Design (DSGN) - Personal Computing Guidance
content last updated 10-7-2020
To succeed and thrive, students majoring or minoring in Design (DSGN) must be agile and mobile, equipped and prepared to create, edit, present, and collaborate on design work in a variety of locations both on and off campus.
The Design program requires majors and minors to own and maintain a robust personal laptop equipped with the software they will need to excel in their coursework and effectively engage with their peers, instructors, and community partners.
A responsible Design student keeps their laptop in good working order by...
- taking measures to protect it from damage and theft.
- regularly backing up their files.
- routinely deleting files they no longer need.
- only installing software from reputable sources.
- uninstalling applications that they no longer use.
- installing antivirus software (such as Sophos Home) and keeping it up to date.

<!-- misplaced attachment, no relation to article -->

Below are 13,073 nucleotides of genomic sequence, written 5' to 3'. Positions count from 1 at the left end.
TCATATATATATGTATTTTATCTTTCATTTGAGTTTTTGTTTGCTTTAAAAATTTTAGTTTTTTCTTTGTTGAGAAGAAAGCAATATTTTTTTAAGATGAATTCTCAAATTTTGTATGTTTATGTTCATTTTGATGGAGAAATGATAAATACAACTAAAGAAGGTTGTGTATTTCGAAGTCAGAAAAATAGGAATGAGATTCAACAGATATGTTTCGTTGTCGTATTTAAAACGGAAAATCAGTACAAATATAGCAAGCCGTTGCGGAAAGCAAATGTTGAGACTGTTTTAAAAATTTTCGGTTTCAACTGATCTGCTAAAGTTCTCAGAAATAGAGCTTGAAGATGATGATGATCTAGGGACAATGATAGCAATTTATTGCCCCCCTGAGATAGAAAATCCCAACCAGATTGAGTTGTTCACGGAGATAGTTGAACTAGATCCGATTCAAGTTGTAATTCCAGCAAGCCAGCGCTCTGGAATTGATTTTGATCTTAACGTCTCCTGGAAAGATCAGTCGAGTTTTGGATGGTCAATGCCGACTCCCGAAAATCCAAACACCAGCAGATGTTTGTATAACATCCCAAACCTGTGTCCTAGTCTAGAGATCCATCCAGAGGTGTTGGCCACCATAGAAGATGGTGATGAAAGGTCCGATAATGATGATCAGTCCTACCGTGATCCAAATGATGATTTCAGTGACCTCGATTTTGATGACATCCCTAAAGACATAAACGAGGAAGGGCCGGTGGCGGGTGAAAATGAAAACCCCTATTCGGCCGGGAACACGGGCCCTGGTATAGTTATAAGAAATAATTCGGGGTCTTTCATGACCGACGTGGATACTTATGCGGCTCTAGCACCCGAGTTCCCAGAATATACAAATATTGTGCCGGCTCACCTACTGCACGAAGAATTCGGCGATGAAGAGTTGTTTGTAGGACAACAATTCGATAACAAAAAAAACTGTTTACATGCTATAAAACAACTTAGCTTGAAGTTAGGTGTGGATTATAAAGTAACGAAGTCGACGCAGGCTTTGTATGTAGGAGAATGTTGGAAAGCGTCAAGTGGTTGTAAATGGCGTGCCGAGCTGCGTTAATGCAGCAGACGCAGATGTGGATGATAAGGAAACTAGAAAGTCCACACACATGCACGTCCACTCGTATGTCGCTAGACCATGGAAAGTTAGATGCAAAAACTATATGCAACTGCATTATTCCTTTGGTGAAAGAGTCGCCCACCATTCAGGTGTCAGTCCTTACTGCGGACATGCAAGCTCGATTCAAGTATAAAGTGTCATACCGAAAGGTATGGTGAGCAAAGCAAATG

- regularly installing application updates.
- regularly installing Mac and Windows system and security updates.
- routinely restarting their laptop, at least once a week, as a preventive measure.
The Design program requires majors and minors to acquire and install the following industry-standard software on their personal laptop.
Note: Some Design courses require additional software, but most of it is free, and you do not need to acquire or install it until the instructor advises you to do so.
|Adobe Creative Cloud
(includes 20+ apps including Photoshop, Illustrator, InDesign, Premiere Pro, and Acrobat)
|Y||Y||Adobe||$240 / year for the first year, then $360 / year (can be paid monthly, but annual contract still required) 3||Subscription (requires yearly renewal of student status)|
|individual Adobe apps||Y||Y||Adobe Creative Cloud Plans & Pricing » click "Individuals" tab » click "See plan & pricing details" under the app » select "Monthly plan"||$31.50 / month with no contract for a major app; no student discount||Subscription|
|Safari 1||Y||N||pre-installed on every Mac||Free||Perpetual|
|G Suite a.k.a. DonsApps (includes Google Drive, Docs, Sheets, Forms, and more)||Y 2||Y 2||access G Suite through myUSF||Free||Perpetual (while enrolled at USF)|